Debt Collection In The Face Of A Covid-19-Fueled Recession


The Covid-19 pandemic has brought widespread uncertainty, confusion and hardship for many industries. Shelter-in-place orders and fear of contracting the virus have shifted both corporate and consumer behaviors, and business closures and job losses have generated significant financial insecurity.

As the uncertainty continues into the second half of the year, businesses and consumers are bracing for an economic recession. Though no one can predict with any precision the severity or duration of the recession, financial institutions and collections organizations should take steps now to review the completeness and accuracy of their consumer data to better understand how prepared the firm would be for what may come.

Conventional Collections In Unprecedented Times

As the economic situation worsens and consumers’ financial hardship deepens, more individuals will miss payments on their credit cards, mortgages and other lending products. Some banks have begun to recognize this danger and are preparing for a surge in defaults. While some defaults will be inevitable, institutions can help mitigate the situation by reaching out promptly to financially troubled customers and adjusting their payment terms.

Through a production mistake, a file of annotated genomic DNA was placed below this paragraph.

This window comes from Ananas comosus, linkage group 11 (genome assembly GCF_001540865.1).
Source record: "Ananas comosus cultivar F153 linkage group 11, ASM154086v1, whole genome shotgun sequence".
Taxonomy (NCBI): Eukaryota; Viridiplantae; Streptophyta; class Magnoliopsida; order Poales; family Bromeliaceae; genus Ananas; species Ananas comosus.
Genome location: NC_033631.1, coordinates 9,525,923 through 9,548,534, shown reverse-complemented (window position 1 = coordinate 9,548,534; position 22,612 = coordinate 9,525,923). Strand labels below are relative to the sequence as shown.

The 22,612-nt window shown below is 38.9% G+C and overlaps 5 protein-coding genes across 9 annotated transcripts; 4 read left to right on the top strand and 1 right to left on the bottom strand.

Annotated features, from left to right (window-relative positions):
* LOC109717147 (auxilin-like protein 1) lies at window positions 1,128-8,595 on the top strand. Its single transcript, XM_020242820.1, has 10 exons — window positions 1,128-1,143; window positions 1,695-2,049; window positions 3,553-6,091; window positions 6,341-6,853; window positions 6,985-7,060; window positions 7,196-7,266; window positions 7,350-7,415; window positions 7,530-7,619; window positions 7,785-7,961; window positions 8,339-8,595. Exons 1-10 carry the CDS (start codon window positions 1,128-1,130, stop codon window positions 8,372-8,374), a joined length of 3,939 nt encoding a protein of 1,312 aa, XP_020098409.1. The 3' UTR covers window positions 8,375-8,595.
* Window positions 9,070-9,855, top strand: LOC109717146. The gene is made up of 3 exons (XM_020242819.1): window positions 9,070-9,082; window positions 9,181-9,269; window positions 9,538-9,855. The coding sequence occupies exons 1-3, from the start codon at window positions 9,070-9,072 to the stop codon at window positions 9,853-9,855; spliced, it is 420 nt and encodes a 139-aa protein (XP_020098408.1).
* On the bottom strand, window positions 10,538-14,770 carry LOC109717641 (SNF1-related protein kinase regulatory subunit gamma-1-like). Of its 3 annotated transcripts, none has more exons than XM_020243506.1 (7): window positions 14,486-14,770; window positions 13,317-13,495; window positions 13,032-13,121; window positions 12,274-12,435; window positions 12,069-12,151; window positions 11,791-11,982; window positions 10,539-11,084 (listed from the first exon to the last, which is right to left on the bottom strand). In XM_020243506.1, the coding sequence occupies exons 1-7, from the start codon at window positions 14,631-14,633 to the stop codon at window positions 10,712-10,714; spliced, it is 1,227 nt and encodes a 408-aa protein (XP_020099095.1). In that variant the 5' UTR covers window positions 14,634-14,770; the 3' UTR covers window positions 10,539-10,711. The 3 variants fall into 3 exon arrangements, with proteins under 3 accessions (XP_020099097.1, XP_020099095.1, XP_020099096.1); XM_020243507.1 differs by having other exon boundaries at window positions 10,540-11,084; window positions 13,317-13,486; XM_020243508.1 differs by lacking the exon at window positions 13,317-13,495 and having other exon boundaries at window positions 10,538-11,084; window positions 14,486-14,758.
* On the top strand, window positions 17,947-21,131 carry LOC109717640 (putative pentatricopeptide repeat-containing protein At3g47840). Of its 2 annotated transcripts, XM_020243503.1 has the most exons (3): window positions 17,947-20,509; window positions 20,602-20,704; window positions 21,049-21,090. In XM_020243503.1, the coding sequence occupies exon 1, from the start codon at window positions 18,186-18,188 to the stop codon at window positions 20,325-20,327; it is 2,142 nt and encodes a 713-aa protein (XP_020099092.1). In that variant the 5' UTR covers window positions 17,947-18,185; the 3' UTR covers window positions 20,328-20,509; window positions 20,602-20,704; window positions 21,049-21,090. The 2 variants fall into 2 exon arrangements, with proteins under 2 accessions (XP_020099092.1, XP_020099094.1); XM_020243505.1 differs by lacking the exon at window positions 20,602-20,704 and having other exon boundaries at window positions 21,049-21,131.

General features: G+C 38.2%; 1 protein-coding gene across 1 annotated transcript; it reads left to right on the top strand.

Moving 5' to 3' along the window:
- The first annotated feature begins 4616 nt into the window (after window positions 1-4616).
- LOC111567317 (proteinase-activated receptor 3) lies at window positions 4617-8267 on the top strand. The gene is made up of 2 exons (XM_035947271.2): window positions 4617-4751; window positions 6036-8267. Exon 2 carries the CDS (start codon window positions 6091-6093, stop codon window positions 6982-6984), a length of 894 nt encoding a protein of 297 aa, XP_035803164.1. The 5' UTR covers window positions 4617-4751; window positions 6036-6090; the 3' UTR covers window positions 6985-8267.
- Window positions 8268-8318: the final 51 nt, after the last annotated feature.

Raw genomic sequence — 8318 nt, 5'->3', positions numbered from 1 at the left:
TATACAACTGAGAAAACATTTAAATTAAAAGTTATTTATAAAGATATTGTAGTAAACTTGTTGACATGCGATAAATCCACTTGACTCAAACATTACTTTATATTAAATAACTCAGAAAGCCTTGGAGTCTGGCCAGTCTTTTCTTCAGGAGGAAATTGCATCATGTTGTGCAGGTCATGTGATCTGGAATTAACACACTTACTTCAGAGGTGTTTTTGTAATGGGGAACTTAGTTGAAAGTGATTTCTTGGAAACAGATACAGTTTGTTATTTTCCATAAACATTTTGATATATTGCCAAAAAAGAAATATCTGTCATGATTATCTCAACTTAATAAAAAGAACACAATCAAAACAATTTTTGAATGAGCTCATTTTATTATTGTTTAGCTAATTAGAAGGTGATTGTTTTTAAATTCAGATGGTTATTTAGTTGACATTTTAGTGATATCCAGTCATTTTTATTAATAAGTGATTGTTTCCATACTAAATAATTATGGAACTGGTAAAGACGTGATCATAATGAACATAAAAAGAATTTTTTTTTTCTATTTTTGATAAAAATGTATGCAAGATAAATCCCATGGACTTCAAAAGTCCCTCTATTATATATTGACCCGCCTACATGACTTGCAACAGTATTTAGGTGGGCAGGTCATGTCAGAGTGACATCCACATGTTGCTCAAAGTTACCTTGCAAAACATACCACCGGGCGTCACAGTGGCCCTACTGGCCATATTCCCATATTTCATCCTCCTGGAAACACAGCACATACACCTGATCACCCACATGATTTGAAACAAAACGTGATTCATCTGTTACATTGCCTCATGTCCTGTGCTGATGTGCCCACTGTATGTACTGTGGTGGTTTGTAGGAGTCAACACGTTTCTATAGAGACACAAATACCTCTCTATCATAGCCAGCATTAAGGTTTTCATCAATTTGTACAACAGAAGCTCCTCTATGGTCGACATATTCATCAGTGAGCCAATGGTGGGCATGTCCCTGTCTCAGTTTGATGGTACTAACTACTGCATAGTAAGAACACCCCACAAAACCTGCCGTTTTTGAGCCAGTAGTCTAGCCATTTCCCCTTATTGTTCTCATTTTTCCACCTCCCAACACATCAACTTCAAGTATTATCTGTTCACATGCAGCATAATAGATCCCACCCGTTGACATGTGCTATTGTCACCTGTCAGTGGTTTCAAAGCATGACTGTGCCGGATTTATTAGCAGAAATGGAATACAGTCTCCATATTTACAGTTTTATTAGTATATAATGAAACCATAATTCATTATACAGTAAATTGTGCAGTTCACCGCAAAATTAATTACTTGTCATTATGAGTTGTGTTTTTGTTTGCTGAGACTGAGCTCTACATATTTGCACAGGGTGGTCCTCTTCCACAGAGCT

Organizations that are slow to make contact as a customer’s debt lapses into delinquency are at the greatest risk of receiving partial payment or none at all. However, the effectiveness of debt recovery efforts is hampered by the fact that collection teams (both first- and third-party) rely on out-of-date customer databases and traditional skip tracing tactics to support customer outreach. As a result, the contact information (phone numbers, email, physical addresses) on file for customers may no longer be valid or is rarely used. A one-size-fits-all approach to contacting customers means that individuals are often contacted at nonideal times or using channels they are unlikely to respond to.

Article By Rich Greene